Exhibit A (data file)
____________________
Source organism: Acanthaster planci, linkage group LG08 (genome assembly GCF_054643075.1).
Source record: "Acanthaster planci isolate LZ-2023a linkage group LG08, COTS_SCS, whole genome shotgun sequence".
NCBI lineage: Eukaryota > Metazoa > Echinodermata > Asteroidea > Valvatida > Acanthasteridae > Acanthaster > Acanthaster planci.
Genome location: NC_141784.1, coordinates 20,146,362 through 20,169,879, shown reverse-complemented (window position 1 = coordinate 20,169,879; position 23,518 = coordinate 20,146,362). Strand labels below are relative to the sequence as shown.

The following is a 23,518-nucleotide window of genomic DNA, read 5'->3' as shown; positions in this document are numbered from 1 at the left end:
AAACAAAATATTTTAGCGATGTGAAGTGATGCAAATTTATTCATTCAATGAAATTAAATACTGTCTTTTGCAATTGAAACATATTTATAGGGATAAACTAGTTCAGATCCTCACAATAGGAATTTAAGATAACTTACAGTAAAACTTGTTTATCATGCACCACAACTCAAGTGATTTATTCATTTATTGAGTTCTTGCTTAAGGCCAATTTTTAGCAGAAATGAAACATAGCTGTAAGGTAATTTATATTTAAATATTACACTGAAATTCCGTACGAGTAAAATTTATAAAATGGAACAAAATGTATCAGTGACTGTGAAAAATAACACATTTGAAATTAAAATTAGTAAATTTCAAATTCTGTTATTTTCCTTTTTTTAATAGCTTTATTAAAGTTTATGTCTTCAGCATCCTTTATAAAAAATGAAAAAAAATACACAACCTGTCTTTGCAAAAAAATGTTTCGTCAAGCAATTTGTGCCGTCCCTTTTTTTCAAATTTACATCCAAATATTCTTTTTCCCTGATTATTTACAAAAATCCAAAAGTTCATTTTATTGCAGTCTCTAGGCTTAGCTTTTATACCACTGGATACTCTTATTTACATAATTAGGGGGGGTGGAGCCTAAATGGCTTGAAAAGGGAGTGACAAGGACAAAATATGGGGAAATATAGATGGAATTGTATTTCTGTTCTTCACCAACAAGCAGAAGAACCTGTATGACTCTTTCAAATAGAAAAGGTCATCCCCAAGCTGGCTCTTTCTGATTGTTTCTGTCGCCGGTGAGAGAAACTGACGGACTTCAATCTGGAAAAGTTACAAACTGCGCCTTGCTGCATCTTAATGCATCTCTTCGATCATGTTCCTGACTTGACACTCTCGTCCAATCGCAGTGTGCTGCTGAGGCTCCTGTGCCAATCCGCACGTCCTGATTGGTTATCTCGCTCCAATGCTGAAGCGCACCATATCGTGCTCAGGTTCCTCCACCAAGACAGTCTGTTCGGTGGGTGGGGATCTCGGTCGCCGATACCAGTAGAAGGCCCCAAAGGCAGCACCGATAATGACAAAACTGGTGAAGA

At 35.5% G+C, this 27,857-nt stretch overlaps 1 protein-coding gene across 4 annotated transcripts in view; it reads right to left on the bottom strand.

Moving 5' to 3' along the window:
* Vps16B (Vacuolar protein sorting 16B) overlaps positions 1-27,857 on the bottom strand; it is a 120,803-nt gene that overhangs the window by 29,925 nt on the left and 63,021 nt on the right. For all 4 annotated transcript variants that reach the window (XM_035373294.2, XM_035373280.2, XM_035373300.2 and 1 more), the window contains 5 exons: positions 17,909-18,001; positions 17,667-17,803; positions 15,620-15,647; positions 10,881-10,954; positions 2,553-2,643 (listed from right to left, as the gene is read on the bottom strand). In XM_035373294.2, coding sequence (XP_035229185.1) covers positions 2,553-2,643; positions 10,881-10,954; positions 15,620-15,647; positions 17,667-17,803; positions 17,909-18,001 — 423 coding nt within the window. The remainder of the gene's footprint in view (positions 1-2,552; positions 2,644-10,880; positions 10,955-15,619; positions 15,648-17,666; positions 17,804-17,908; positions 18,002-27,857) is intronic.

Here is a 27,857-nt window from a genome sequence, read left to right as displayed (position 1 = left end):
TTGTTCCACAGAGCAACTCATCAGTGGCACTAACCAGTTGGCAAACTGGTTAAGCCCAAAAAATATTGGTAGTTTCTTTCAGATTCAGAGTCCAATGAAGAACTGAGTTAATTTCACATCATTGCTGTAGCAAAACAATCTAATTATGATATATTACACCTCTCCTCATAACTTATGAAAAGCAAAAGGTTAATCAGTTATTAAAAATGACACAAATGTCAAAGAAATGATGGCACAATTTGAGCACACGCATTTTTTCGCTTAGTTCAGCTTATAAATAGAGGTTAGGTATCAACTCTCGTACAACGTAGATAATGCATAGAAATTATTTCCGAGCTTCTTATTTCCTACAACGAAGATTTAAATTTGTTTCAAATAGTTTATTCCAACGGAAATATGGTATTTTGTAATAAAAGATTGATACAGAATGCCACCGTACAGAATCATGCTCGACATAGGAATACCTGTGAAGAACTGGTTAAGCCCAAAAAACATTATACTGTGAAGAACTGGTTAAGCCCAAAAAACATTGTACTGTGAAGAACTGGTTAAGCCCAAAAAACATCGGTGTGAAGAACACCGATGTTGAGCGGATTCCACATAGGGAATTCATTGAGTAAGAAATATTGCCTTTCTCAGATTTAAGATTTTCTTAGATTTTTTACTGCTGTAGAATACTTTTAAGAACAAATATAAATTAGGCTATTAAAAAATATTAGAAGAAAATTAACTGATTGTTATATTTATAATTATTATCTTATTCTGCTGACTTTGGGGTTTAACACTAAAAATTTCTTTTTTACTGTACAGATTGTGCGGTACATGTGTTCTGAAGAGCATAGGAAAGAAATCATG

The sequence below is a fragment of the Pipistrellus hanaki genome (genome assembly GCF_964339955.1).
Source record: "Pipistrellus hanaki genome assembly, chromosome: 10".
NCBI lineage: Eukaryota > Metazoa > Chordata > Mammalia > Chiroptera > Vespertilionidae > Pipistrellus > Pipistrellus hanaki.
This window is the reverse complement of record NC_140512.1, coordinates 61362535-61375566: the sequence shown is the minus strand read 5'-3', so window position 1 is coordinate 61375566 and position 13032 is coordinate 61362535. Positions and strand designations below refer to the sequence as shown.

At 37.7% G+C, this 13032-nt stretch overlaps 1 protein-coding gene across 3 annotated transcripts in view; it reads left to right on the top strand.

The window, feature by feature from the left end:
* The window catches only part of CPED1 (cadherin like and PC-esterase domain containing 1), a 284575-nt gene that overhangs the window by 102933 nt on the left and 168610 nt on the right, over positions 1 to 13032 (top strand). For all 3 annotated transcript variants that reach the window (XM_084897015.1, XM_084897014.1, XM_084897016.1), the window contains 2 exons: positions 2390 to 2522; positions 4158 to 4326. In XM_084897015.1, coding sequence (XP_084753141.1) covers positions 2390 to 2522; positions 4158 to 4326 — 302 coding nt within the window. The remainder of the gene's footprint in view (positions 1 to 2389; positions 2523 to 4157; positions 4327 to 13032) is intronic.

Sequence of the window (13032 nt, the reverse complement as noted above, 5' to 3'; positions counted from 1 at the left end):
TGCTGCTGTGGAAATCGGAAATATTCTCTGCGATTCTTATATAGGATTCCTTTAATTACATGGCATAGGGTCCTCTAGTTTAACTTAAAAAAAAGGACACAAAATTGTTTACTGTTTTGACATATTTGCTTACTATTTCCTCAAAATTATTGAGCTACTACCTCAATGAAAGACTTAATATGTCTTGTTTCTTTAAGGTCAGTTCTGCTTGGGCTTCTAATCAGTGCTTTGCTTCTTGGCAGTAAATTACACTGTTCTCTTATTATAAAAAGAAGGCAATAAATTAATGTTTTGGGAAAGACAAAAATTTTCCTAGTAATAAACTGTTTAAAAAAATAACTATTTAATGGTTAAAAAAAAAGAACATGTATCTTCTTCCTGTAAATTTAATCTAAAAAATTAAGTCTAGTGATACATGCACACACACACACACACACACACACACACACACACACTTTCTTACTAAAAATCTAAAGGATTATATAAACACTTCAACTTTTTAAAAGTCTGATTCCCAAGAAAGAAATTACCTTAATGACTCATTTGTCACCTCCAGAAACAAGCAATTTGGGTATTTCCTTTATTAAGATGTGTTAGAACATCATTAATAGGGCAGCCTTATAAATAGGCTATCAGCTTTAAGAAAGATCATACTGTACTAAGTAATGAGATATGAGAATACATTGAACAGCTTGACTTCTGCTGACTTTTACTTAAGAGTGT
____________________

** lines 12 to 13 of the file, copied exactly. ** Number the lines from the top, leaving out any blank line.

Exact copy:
The sequence below is a fragment of the Pipistrellus hanaki genome (genome assembly GCF_964339955.1).
Source record: "Pipistrellus hanaki genome assembly, chromosome: 10".